1. Tell me my role, tell me what to do, and give me the rules. Be clear, be direct and let me get on with my job.
2. Discipline my coworker who is out of line. Fairness and equity for everyone – for good and bad performance.
3. Get me excited. Give me a reason to get engaged in what I do. I don’t do boring!
4. Don’t forget to praise me. When I do something that deserves praise, not 12 months later at a review.
5. Don’t scare me. Tell me what I need to know but don’t dump all of your problems on me.
6. Impress me. Lead by example.
7. Give me some autonomy. Trust me – that’s why you hired me.
8. Set me up to win. Help me to win and you look good too.
All Leaders should print these out and ask themselves every day – am I following these rules? If not, why not?
March 11, 2010
I am spending an increasing amount of time coaching executives – reflective of the exciting business world. One challenge that I face is that the coachee wants a solution and, quite often, wants it now. This can be based on a misunderstanding of the nature of coaching and mixing it up with mentoring – an experienced person sharing wisdom – or a consultant – an experienced person brought into to provide a solution. Coaching is about allowing the coachee to find their own solution. Getting these distinctions across at the beginning of a coaching assignment is crucial.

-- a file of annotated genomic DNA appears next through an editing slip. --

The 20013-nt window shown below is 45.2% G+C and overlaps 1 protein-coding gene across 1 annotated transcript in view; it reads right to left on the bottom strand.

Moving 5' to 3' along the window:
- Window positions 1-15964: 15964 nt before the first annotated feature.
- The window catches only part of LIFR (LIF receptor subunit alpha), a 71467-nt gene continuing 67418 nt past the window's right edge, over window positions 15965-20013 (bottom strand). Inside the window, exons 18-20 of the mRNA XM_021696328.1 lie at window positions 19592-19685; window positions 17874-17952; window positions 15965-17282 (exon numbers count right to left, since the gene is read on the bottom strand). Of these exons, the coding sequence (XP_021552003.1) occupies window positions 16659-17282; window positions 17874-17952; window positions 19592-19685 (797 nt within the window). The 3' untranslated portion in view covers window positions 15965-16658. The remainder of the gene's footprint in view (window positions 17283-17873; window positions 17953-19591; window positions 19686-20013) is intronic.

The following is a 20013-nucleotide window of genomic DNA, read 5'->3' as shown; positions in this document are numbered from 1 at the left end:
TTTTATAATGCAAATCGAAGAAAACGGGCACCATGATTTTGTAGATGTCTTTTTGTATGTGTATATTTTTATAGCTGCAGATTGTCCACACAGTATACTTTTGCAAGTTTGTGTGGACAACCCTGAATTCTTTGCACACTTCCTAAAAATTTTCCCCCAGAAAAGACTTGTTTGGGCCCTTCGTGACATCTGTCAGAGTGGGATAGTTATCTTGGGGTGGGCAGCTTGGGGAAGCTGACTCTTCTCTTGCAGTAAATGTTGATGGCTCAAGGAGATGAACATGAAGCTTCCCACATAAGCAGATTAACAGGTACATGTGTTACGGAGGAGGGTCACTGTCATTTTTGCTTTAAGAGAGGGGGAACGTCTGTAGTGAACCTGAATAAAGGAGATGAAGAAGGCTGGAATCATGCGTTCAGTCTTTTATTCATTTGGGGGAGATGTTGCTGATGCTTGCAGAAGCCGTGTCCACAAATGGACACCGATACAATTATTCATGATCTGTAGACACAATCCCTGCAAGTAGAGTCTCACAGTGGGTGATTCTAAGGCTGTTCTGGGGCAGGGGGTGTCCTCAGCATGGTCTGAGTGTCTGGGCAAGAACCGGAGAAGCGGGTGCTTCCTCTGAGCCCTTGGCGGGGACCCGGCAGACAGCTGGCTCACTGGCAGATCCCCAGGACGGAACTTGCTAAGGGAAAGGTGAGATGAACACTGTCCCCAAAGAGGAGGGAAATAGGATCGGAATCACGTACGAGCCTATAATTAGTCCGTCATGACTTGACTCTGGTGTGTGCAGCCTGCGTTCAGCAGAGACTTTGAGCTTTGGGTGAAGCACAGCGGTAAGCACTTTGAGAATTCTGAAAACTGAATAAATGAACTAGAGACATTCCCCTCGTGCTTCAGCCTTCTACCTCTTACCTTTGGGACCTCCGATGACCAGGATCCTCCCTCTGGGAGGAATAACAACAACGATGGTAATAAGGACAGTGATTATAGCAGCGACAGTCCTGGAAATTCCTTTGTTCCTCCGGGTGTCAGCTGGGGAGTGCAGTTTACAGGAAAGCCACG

I came across a great summary in Excellence in Coaching edited by Jonathon Passmore:
- A therapist will explore what is stopping you driving the car
- A counsellor will listen to your anxieties about the car
- A mentor will share tips from their own experience of driving cars
- A consultant will advise you on how to drive the car
- A coach will encourage and support you in driving the car
February 12, 2010
Brett Simmons hosts a guest blog by Jim Taggart on how Leaders can earn respect in the workplace. Jim has been a student of Leadership for over 15 years and writes a blog at Changing Winds.